Invented by Reiner Knizia.
Published by Abacus.
Translated by Peter Wotruba.
A tactical game for 2 people.
Revolution in old Paris. Royalists and Jacobins fight for superiority in the 25 city districts, which are represented by the game board. The two players alternatively place one of their counters in order to control that space. Whoever controls all three of the buildings, or controls eleven city districts has won the game.
The gameboard is spread out. One player assumes the role of the Royalists, and takes the blue counters and markers. His opponent is the Jacobin player, and he recieves the red counters and markers. All these pieces are placed in front of the players. The three counters with the buildings are then placed near the board.
At the beginning of the game, the Royalist player chooses one of the three building counters and places it on any one of the spaces of the board. The Jacobin player then takes a second building counter and he places it on another space. The Now places the third building on any empty space of his choice. The three buildings must be placed so that no two buildings are next to each other. (There must be an empty space between building sites). After these buildings are placed, the stage is set, and now the revolution can begin.
The Jacobin player (red) begins. The players alternate taking turns. Whoever's turn it is, places one of his counters on an empty space on the board. Then that player examines the board and sees whether he controls a city district (a space on the board). If he controls a space, he places one of his wooden markers on that space (further explanation below). Then it is the next player's turn.
When a player puts one of his number counters on the board, he projects influence onto the neighboring spaces in that row and column, and onto the space the counter itself is on. The ammount of the influence corresponds to the number on the counter.
When a player has put a number counter onto a space on the board, and subsequently definitly has more influence than the other player, he may mark that number counter with one of his markers during his turn. A marker may still be placed if the counter has an empty space next to it, as long as your opponent, with his highest number counter still available, can not overcome your influence on that space. At the latest, when all the spaces next to a counter have been filled, one of the two players will own the counter. In the case that the influence of both players is the same, the number counter belongs to the player who's color it is.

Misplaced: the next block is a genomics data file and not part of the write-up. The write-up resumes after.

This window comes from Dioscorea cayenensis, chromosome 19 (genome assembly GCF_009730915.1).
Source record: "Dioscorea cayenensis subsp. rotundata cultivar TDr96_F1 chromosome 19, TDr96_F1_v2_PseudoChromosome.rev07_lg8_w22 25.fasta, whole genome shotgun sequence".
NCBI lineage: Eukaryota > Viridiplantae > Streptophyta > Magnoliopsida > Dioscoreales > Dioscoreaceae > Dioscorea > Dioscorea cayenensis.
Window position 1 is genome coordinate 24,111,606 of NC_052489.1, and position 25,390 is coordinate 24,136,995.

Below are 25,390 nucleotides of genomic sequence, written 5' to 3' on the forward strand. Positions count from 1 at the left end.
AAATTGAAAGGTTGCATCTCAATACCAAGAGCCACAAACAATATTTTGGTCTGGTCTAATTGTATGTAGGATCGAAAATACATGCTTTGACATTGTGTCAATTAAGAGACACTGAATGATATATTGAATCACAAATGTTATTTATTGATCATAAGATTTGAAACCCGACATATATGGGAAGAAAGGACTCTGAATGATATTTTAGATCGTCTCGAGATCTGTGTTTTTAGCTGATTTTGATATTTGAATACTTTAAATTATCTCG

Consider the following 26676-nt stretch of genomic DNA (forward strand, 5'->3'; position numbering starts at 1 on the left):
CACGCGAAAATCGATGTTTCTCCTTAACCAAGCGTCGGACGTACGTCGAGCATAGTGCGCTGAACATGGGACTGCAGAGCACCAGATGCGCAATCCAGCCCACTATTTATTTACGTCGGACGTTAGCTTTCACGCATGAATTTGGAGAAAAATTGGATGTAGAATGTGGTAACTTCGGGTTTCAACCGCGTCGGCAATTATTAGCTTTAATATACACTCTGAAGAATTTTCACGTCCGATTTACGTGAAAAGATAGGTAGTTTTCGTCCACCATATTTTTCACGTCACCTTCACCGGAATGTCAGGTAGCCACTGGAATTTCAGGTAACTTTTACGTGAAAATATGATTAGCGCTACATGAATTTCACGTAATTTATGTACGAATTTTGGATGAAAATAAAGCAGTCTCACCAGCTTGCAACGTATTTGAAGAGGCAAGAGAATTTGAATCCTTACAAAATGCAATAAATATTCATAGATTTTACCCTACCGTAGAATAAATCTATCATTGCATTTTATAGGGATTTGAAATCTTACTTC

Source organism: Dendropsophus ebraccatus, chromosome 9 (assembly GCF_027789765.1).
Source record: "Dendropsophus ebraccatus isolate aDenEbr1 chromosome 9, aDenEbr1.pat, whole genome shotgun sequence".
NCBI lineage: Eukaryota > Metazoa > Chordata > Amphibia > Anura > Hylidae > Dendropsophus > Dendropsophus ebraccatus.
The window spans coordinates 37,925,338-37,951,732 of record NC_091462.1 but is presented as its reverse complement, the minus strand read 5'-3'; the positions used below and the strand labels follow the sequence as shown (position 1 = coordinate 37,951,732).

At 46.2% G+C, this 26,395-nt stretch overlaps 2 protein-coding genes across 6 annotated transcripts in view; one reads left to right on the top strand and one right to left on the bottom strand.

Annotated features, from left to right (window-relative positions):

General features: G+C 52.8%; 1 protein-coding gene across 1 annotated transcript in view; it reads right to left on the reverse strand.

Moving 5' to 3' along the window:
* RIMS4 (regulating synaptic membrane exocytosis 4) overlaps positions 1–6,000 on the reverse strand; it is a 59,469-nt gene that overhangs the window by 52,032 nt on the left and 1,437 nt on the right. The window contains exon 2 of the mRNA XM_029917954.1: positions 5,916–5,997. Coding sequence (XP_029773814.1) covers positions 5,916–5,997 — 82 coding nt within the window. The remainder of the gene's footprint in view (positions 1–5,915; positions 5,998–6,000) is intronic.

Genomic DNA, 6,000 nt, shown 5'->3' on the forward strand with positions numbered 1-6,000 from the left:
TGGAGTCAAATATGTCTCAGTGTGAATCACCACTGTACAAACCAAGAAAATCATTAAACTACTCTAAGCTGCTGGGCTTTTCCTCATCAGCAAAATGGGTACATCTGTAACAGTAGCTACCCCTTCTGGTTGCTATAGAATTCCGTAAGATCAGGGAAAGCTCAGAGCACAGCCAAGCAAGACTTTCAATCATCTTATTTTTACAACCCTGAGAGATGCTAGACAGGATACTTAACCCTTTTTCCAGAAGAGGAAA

It is important to realize that the initial influence a number counter has (and projects into neighboring spaces) will remain the same, even if it is marked with an enemy marker.
In this example, red may place a marker on Notre Dame. Blue currently has 7+4=11 influence points, which red could not possibly surpass.
The revolution can be won in different ways:
Versailles and the Bastille may not be controlled by markers (in contrast to Notre Dame). However, it can easily be determined which player has more influence over these buildings without the placement of markers. In the above example, red controls the Bastille in this manner. In the case of a tie, the building is not controlled by anybody.
If a player definitely has the higher influence on the Bastille and Vewrsailles and he also controls Notre Dame, then he immediately wins the game.
If a player has put his flag and all eleven of his markers on the board, he wins the game. Therefore it is important that markers may only be placed when it is your turn.
Whoever wins the revolution recieves in any case, as many victory points as his opponent has markers left. In the rare case in which both players reach a victory condition at the same time, the revolution ends undecided.
The Game Cabinet - email@example.com - Ken Tidwell